Rachel agrees to go with her boyfriend to meet his family in Singapore, not knowing the rich lifestyle and reputation they have there.
An all Asian cast is a great move for diversity in film when we need it, to help make everyone feel represented on screen. There’s some solid casting with an especially great turn from Michelle Yeoh, and the leads played by Constance Wu and Henry Golding are impressive as well. By having both Asian-American and Singaporean characters, the script has some interesting ideas about how different Asian cultures see each other and how their lives differ. Unfortunately, it’s not until the last act that the film realizes this, and the road there is a poorly directed and edited series of extended party scenes, unnecessary subplots, and an overabundance of pathetic supporting characters, especially an annoying role played by Awkwafina. Not much of the film focuses on the chemistry between these leads which is unfortuante because everything else is either repetitive (a 20-minute party scene dedicates most of its runtime simply to Rachel’s boyfriend introducing her to side characters that are useless and quickly forgotten about). Sometimes the dramatic moments feel unauthentic or too over-the-top to fit the rest of the film. The editing is all over the place and doesn’t know how to stay focused, and whenever the dialogue thinks it’s being funny, it’s actually insufferable. The movie compromises itself too much to please a wider audience simply looking for cool party aesthetics and happy moments instead of going for a profound journey for its main character. Just when the ending seems figured out, the ending feels like a cop out because the film is too afraid to take any risks. With the ideas this film had, it’s a pity the director made poor choices to focus less on the meaningful substance I’m sure they were aiming for. This is a step up for diversity in movies but not for mainstream comedy filmmaking. Keep in mind that the majority of audiences seemed to have loved this film, but I personally was not impressed by what I saw. If you want a film about what’s really important in the world today, I’d strongly recommend BlacKkKlansman.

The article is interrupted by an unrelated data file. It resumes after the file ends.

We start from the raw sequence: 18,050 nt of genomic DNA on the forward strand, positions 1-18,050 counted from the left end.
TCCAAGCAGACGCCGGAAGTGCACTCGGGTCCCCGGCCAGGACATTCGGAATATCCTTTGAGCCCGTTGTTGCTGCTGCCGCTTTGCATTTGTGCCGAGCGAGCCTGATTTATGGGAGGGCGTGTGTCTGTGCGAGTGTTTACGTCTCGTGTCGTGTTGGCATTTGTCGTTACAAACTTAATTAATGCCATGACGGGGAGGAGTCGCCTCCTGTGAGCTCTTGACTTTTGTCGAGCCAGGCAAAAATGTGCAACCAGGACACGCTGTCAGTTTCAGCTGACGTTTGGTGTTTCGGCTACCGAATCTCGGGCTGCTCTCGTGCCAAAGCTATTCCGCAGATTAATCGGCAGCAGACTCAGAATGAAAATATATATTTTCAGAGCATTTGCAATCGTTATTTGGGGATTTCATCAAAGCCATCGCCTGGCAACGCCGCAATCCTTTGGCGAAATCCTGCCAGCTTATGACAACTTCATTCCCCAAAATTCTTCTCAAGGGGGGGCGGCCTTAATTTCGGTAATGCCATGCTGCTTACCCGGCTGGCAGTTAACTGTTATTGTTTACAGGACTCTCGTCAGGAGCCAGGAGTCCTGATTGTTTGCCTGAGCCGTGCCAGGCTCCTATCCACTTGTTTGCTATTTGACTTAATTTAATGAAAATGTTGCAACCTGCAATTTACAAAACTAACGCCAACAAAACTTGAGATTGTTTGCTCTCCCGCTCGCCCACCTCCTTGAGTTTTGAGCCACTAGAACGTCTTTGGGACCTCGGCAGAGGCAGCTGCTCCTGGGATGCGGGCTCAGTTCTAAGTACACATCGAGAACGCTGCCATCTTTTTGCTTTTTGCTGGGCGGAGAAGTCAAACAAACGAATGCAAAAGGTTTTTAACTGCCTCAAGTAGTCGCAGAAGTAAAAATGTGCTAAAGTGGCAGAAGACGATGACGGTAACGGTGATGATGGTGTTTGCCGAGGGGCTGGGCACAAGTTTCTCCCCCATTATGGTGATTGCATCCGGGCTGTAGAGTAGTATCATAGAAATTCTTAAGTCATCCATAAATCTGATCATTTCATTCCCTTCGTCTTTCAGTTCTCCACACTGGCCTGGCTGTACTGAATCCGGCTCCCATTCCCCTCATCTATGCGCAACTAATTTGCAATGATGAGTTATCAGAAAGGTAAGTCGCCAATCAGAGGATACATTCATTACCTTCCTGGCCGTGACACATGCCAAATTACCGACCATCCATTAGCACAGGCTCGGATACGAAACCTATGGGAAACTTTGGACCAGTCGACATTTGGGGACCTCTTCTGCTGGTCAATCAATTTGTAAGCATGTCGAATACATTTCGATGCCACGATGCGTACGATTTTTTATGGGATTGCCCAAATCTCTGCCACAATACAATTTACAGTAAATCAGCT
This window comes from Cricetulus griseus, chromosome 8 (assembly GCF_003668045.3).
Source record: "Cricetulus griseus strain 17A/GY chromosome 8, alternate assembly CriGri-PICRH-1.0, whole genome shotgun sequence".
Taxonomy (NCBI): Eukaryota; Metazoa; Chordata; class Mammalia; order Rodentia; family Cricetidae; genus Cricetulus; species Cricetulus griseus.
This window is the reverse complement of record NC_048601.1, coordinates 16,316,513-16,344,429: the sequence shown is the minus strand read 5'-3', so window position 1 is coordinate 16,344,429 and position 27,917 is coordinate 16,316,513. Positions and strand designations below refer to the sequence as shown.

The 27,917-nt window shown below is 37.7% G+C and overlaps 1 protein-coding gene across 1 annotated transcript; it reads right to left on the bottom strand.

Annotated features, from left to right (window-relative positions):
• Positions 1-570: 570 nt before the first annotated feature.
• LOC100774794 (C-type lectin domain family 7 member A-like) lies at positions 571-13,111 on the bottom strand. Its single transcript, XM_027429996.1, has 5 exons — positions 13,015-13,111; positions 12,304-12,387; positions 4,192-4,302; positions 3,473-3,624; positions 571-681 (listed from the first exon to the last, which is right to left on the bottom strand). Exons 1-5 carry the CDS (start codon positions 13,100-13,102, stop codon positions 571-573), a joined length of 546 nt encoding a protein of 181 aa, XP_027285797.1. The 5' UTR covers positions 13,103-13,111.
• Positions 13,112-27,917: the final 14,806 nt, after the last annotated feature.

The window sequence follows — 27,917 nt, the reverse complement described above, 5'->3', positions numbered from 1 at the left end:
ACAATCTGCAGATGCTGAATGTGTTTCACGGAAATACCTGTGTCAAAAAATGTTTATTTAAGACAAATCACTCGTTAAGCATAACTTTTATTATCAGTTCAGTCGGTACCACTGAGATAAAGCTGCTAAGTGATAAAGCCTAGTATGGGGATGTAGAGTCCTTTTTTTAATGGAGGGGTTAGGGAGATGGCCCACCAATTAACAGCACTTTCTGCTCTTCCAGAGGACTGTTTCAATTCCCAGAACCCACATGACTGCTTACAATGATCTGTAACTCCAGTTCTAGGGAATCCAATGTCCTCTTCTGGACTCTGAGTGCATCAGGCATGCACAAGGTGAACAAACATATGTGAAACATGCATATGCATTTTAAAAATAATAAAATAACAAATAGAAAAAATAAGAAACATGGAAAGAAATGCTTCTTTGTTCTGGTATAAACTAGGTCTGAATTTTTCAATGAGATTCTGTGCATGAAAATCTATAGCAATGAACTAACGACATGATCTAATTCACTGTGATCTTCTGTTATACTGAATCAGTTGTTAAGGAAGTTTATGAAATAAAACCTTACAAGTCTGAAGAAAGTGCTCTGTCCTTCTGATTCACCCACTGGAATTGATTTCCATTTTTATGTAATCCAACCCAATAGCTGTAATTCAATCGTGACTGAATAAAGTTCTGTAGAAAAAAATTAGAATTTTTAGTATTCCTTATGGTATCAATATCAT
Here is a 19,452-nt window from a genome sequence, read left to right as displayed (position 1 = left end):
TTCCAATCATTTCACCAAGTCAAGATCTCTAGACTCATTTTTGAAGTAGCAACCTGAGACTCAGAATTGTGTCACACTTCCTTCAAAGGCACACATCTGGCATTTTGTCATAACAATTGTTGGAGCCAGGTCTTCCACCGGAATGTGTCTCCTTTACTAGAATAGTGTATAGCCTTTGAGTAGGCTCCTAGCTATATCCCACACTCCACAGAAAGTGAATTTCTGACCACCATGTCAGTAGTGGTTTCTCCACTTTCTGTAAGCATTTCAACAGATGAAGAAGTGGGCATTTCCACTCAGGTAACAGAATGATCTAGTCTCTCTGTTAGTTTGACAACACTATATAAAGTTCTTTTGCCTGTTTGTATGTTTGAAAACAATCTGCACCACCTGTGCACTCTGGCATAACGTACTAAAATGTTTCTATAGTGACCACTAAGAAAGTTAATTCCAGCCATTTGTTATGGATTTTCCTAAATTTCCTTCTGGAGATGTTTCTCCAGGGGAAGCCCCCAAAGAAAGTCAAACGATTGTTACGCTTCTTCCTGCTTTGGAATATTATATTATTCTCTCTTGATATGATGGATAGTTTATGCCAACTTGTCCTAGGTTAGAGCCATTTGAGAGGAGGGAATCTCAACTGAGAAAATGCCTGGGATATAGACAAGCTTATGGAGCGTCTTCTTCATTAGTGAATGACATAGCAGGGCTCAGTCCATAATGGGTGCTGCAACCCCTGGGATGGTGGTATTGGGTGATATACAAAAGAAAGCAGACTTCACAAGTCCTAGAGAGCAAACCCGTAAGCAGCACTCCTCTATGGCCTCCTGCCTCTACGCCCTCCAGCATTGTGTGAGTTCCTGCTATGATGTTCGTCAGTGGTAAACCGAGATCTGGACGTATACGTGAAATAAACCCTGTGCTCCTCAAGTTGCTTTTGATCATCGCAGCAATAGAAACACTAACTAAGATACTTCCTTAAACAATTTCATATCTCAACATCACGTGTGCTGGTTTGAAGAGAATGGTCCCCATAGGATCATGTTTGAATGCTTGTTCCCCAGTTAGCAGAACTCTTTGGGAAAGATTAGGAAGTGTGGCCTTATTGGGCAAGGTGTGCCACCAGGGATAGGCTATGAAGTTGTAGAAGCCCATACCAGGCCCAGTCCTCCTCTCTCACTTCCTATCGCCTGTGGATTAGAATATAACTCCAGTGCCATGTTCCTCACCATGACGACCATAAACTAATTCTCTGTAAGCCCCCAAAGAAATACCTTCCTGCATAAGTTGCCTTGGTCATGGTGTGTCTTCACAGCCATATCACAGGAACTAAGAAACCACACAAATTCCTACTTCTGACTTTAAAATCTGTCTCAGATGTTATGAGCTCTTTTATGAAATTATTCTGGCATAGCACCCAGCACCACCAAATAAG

This movie follows David Kim as he desperately searches for his missing daughter Margot. From that description it may sound like an ordinary mystery film, but there’s a catch: it’s told entirely through the perspective of a computer screen. This isn’t used simply as a gimmick but rather as a filmmaking tool to amplify the emotion and suspense. It’ll shatter your heart within the first five minutes of staring at a large computer screen projected in front of you, and FaceTime and text conversations are made interesting and thrilling. Though the concept is familiar, the plot is absolutely unpredictable and you can never tell what’s going to happen next. The way it builds up its conflict strongly pulls your interest and from there will find ways to always keep you guessing, as more shocking details are revealed that surprise the audience and put them on the edge of their seat. John Cho plays a loving father whose every action or reaction throughout his search for his daughter feels believable for what a father would do, and Cho displays range, emotion, and humanity in his leading performance. It’s amazing how much you can learn about someone from their computer — even when we’re not directly looking at him, we always feel for David and understand how he’s feeling through the whole film. The format doesn’t limit the film’s opportunities and works perfectly throughout the entire runtime. There is never a dull moment that allows you to take a breath from this gripping mystery until the very end. As an audience member you always feel forced to look for clues and details and invited to embark on this father’s journey through his device. The writer has so much to say in this film and the script works on many thematic levels — It’s about a father’s love for his daughter, about how secretive kids choose to be from their parents, how different generations use technology, and how much a computer can tell you about a person and their life. There’s so much to be analyzed and so much the director wonderfully conveys in 100 minutes.
Searching is the original, creative, and enthralling thriller we need right now — it’s a shocking and unique thriller that will grip onto you and not let go until the very end.